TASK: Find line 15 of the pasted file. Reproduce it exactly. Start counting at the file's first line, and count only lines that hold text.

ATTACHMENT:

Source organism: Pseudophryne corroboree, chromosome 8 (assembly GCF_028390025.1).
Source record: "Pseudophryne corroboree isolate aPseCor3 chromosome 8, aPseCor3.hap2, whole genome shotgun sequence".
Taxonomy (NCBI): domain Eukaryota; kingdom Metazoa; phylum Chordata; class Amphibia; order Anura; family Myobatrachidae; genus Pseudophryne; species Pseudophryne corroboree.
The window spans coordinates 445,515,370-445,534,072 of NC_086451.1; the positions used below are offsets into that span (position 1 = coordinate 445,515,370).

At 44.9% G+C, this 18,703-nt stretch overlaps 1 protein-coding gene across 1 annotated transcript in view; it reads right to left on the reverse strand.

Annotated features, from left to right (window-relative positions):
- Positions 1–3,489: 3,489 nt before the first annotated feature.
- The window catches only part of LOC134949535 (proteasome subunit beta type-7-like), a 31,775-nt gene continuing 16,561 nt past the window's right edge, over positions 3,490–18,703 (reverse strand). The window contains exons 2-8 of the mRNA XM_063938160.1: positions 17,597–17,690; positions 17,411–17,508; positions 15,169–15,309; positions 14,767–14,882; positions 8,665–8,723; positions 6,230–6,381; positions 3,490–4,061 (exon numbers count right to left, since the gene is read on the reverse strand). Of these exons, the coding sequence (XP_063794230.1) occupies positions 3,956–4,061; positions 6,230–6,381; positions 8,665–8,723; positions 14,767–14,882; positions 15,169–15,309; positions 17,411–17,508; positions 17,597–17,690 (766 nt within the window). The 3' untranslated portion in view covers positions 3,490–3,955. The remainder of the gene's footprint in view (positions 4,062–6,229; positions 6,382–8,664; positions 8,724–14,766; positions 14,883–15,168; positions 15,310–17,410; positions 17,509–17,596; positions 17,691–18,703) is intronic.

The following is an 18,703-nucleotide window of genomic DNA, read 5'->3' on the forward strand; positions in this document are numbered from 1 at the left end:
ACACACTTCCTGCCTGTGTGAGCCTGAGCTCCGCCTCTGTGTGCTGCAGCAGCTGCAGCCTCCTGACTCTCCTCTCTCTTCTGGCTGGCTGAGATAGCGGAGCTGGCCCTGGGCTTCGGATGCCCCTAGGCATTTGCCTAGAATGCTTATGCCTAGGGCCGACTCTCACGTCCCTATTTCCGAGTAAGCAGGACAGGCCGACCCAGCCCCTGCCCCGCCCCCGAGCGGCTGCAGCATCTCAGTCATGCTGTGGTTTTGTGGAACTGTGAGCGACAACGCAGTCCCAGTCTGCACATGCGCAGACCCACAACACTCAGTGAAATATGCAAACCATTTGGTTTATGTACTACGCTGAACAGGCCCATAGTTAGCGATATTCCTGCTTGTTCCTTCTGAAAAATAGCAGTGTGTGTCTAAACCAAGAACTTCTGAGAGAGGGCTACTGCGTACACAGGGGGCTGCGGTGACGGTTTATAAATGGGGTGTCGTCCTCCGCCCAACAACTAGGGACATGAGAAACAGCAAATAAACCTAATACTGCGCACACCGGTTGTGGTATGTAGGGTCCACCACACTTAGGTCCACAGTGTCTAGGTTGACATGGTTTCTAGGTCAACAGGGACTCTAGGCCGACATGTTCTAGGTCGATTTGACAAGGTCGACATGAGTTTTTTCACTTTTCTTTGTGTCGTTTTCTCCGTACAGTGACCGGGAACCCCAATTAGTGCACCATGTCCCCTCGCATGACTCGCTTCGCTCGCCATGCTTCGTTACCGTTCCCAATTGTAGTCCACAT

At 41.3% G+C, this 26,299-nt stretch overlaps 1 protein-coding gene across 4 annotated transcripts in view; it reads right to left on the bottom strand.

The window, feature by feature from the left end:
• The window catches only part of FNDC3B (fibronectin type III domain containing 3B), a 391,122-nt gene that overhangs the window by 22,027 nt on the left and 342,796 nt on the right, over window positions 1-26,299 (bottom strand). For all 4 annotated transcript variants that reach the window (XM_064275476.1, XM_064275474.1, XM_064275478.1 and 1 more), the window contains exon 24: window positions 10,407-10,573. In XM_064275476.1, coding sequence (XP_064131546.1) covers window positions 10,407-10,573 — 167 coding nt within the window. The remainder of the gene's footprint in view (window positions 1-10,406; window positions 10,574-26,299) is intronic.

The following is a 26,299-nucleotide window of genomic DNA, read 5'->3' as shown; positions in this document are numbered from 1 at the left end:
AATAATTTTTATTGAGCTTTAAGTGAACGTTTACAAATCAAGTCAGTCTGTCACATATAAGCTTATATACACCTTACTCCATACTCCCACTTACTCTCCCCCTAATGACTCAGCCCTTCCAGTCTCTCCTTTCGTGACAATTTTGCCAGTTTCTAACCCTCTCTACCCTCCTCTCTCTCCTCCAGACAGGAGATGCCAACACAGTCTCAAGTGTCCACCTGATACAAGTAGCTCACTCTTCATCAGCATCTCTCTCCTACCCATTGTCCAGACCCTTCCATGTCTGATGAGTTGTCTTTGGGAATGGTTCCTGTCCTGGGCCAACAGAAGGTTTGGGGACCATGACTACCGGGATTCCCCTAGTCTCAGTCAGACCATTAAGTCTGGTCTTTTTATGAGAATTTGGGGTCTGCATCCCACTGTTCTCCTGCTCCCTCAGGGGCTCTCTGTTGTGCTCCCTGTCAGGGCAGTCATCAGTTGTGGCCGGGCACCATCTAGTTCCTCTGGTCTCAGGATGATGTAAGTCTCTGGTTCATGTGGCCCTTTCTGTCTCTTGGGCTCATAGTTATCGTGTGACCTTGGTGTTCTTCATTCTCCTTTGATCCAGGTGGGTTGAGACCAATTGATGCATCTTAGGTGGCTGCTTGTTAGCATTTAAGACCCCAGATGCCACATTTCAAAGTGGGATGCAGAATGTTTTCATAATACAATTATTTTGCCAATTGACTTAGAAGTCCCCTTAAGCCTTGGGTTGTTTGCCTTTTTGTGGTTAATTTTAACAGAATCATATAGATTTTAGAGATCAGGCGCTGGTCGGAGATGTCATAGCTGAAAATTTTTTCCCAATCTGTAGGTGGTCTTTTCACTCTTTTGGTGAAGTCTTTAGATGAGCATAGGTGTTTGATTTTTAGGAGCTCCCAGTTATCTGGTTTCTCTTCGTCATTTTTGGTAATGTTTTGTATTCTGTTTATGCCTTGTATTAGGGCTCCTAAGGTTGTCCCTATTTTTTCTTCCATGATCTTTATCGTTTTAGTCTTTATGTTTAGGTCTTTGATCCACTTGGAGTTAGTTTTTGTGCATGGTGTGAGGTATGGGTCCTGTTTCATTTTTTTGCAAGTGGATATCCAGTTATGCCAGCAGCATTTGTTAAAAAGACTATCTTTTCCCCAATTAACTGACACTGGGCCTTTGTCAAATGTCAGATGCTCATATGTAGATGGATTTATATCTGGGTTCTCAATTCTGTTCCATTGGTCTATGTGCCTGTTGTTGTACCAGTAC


AATAATTTTTATTGAGCTTTAAGTGAACGTTTACAAATCAAGTCAGTCTGTCACATATAAGCTTATATACACCTTACTCCATACTCCCACTTACTCTCCCCCTAATGACTCAGCCCTTCCAGTCTCTCCTTTCGTGACAATTTTGCCAGTTTCTAACCCTCTCTACCCTCCTCTCTCTCCTCCAGACAGGAGATGCCAACACAGTCTCAAGTGTCCACCTGATACAAGTAGCTCACTCTTCATCAGCATCTCTCTCCTACCCATTGTCCAGACCCTTCCATGTCTGATGAGTTGTCTTTGGGAATGGTTCCTGTCCTGGGCCAACAGAAGGTTTGGGGACCATGACTACCGGGATTCCCCTAGTCTCAGTCAGACCATTAAGTCTGGTCTTTTTATGAGAATTTGGGGTCTGCATCCCACTGTTCTCCTGCTCCCTCAGGGGCTCTCTGTTGTGCTCCCTGTCAGGGCAGTCATCAGTTGTGGCCGGGCACCATCTAGTTCCTCTGGTCTCAGGATGATGTAAGTCTCTGGTTCATGTGGCCCTTTCTGTCTCTTGGGCTCATAGTTATCGTGTGACCTTGGTGTTCTTCATTCTCCTTTGATCCAGGTGGGTTGAGACCAATTGATGCATCTTAGGTGGCTGCTTGTTAGCATTTAAGACCCCAGATGCCACATTTCAAAGTGGGATGCAGAATGTTTTCATAATACAATTATTTTGCCAATTGACTTAGAAGTCCCCTTAAGCCTTGGGTTGTTTGCCTTTTTGTGGTTAATTTTAACAGAATCATATAGATTTTAGAGATCAGGCGCTGGTCGGAGATGTCATAGCTGAAAATTTTTTCCCAATCTGTAGGTGGTCTTTTCACTCTTTTGGTGAAGTCTTTAGATGAGCATAGGTGTTTGATTTTTAGGAGCTCCCAGTTATCTGGTTTCTCTTCGTCATTTTTGGTAATGTTTTGTATTCTGTTTATGCCTTGTATTAGGGCTCCTAAGGTTGTCCCTATTTTTTCTTCCATGATCTTTATCGTTTTAGTCTTTATGTTTAGGTCTTTGATCCACTTGGAGTTAGTTTTTGTGCATGGTGTGAGGTATGGGTCCTGTTTCATTTTTTTGCAAGTGGATATCCAGTTATGCCAGCAGCATTTGTTAAAAAGACTATCTTTTCCCCAATTAACTGACACTGGGCCTTTGTCAAATGTCAGATGCTCATATGTAGATGGATTTATATCTGGGTTCTCAATTCTGTTCCATTGGTCTATGTGCCTGTTGTTGTACCAGTAC